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Buce Zoldan stands in the retail showroom of his fireworks company.

For Bruce Zoldan, founder and CEO of Phantom Fireworks in Youngstown, the 2020 fireworks season has been nothing short of a miracle. The businessman went from sourcing out bankruptcy lawyers to selling out an over 1 million-square-foot warehouse of consumer fireworks.

Zoldan, a Bainbridge Township resident and member of the Ohev Tzedek-Shaarei Torah congregation in Boardman, said Phantom Fireworks has seen an almost 100% sales increase from last year.

“Well, it certainly impacted us in a way we thought would never happen,” Zoldan said of the COVID-19 pandemic. “We were prepared for a disastrous selling season. We assumed there may be strict rules about shopping in stores other than essential stores, and we thought that fireworks may be something that would be the last thing on somebody’s mind. And it turned out to be completely the opposite.”

Before this year’s peak selling season in May and June, Phantom had nearly exhausted it’s lines of credit before seeing any income. While Zoldan said this is a normal practice, the pandemic added a layer of uncertainty to the company’s finances.

But the week before Memorial Day, customers began buying and using more fireworks than normal, creating a surge in business.

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Photos of empty and near-empty shelves are seen in Phantom Fireworks warehouse.

Zoldan said the Phantom Fireworks warehouse in Youngstown is now empty. Where there would normally be $20 million to $30 million in excess inventory to be sold throughout the year, there is no product left.

“There is zero, and when I say zero, not one case of fireworks left in our 1.2 million-square-foot warehouse,” he said.

Zoldan said he is unsure what the company will do for the rest of the summer. Once the company’s 80 stores are completely sold out, he said he wants to give his employees a vacation and from working the 12 to 14 hour days they have been putting in for the last six weeks.

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Photos of empty and near-empty shelves are seen in Phantom Fireworks warehouse.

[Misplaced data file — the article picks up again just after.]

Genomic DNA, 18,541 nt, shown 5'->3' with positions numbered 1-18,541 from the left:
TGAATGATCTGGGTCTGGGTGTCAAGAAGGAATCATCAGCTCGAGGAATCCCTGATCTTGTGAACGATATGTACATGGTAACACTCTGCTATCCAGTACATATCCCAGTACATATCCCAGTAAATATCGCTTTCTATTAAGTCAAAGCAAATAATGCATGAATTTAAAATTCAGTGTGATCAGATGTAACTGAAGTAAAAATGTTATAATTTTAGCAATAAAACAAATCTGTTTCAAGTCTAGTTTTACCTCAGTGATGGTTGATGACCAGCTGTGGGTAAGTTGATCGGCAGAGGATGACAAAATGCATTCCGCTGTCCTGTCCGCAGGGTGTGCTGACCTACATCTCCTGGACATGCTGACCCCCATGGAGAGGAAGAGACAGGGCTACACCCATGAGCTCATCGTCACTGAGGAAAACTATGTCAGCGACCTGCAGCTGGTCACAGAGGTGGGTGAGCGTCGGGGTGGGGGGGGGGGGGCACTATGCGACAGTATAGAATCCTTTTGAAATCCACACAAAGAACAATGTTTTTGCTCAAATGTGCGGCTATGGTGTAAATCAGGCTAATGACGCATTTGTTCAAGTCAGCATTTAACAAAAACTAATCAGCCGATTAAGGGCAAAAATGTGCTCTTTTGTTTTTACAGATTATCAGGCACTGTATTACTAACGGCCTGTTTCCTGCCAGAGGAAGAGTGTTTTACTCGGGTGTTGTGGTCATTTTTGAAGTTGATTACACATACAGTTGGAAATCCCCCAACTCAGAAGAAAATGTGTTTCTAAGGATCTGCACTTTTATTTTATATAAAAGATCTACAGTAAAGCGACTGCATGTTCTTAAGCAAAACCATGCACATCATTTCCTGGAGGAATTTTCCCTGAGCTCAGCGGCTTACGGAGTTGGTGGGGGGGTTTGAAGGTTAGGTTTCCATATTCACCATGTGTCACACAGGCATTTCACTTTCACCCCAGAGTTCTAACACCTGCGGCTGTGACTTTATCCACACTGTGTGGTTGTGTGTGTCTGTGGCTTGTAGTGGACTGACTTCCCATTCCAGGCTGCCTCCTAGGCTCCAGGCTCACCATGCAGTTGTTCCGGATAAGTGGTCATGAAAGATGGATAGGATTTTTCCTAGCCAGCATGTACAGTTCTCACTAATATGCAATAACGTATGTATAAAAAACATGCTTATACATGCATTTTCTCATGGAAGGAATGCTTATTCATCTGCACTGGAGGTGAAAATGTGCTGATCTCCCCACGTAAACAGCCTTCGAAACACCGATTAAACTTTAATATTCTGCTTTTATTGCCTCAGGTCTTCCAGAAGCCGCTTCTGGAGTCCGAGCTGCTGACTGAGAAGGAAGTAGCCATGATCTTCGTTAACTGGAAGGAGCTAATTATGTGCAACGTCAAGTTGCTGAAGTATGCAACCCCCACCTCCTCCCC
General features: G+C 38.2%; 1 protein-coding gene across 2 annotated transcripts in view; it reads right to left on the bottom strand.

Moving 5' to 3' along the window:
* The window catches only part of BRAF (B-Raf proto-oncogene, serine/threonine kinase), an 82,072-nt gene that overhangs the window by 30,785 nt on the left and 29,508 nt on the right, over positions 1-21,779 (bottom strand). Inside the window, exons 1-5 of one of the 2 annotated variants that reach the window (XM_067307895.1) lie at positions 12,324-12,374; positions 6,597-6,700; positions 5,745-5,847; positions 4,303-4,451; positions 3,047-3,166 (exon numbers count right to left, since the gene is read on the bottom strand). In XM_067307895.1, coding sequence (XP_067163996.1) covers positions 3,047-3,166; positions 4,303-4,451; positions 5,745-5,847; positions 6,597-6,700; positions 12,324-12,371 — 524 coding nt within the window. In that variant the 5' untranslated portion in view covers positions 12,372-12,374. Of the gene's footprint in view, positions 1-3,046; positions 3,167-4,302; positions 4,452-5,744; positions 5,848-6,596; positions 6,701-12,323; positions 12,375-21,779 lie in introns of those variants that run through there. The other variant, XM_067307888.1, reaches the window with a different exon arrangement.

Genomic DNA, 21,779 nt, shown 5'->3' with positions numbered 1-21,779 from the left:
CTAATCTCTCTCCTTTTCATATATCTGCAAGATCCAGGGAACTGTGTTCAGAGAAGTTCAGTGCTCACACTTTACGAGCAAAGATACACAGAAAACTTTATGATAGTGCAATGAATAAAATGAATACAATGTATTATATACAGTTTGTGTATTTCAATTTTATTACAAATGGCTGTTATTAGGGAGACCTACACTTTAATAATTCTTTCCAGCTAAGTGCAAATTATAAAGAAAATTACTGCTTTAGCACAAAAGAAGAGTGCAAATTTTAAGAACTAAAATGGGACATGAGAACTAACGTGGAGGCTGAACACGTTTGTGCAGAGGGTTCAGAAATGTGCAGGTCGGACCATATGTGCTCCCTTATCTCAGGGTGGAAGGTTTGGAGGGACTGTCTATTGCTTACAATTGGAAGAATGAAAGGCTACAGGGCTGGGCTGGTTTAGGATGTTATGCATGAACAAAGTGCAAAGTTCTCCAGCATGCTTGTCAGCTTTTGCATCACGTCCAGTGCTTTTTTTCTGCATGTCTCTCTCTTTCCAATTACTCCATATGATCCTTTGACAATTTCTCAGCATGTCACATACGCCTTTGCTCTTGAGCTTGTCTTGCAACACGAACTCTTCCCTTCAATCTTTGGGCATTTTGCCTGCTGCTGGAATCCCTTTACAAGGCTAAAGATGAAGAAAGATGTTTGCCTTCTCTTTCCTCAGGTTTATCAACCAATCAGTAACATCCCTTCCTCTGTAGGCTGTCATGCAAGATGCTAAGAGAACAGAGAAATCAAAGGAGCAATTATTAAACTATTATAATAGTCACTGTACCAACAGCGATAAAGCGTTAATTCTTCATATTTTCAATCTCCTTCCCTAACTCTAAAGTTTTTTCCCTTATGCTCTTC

“We haven’t had a time to sit down and evaluate or look back at the season, and we’re certainly going to do that soon,” Zoldan said. “But we always leave a few days to relax. This year we might have to leave a few more, because historically in our business you work hard the last 10 days (before the 4th of July), and this year we worked hard from just before Memorial Day and never stopped.”

Almost all of Phantom’s fireworks are imported from China. While Zoldan said he’s not too worried about the company’s supply line being cut off, there is, however, always a level of uncertainty.

Zoldan credits the increase in sales to the need for entertainment during the pandemic.

“When (people) were allowed to go outside, they were fearful of going to restaurants,” he said. “Certainly, they can’t go to theme parks yet. There’s no sporting events right now. So the only real entertainment is a picnic in your backyard. And what better way of entertaining your guests than to have a little bit of consumer fireworks at the end of your picnic.”

Zoldan doesn’t know the exact science behind this year’s surge in sales, but he said he is extremely grateful.

“I’ve never won a lottery of a significant amount,” Zoldan said, “but now I know what it feels like to win the lottery.”


Tim Carlin is the Irving I. Stone Editorial Intern at the Cleveland and Columbus Jewish News.

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